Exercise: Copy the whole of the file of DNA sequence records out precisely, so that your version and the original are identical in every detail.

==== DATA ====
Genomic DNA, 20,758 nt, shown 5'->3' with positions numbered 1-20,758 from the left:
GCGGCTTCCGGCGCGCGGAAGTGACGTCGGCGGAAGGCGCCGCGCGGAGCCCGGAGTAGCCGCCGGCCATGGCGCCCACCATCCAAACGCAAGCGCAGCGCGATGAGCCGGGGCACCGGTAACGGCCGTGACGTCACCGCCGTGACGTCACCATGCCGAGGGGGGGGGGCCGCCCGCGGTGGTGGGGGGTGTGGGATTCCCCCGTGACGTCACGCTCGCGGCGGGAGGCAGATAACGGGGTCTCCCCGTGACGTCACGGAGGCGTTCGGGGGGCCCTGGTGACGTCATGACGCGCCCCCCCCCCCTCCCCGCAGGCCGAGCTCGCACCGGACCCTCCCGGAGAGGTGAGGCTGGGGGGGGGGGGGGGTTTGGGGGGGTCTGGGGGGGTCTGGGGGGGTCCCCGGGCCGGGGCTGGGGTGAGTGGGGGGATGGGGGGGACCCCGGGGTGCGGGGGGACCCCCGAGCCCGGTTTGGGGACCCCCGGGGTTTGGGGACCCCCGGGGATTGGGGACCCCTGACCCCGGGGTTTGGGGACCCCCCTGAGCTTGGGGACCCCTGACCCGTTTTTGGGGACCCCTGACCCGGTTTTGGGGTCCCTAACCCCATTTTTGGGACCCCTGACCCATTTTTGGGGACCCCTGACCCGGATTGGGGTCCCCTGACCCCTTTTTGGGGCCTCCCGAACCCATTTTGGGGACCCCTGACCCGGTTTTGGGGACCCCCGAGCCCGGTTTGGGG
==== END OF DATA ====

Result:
Genomic DNA, 20,758 nt, shown 5'->3' with positions numbered 1-20,758 from the left:
GCGGCTTCCGGCGCGCGGAAGTGACGTCGGCGGAAGGCGCCGCGCGGAGCCCGGAGTAGCCGCCGGCCATGGCGCCCACCATCCAAACGCAAGCGCAGCGCGATGAGCCGGGGCACCGGTAACGGCCGTGACGTCACCGCCGTGACGTCACCATGCCGAGGGGGGGGGGCCGCCCGCGGTGGTGGGGGGTGTGGGATTCCCCCGTGACGTCACGCTCGCGGCGGGAGGCAGATAACGGGGTCTCCCCGTGACGTCACGGAGGCGTTCGGGGGGCCCTGGTGACGTCATGACGCGCCCCCCCCCCCTCCCCGCAGGCCGAGCTCGCACCGGACCCTCCCGGAGAGGTGAGGCTGGGGGGGGGGGGGGGTTTGGGGGGGTCTGGGGGGGTCTGGGGGGGTCCCCGGGCCGGGGCTGGGGTGAGTGGGGGGATGGGGGGGACCCCGGGGTGCGGGGGGACCCCCGAGCCCGGTTTGGGGACCCCCGGGGTTTGGGGACCCCCGGGGATTGGGGACCCCTGACCCCGGGGTTTGGGGACCCCCCTGAGCTTGGGGACCCCTGACCCGTTTTTGGGGACCCCTGACCCGGTTTTGGGGTCCCTAACCCCATTTTTGGGACCCCTGACCCATTTTTGGGGACCCCTGACCCGGATTGGGGTCCCCTGACCCCTTTTTGGGGCCTCCCGAACCCATTTTGGGGACCCCTGACCCGGTTTTGGGGACCCCCGAGCCCGGTTTGGGG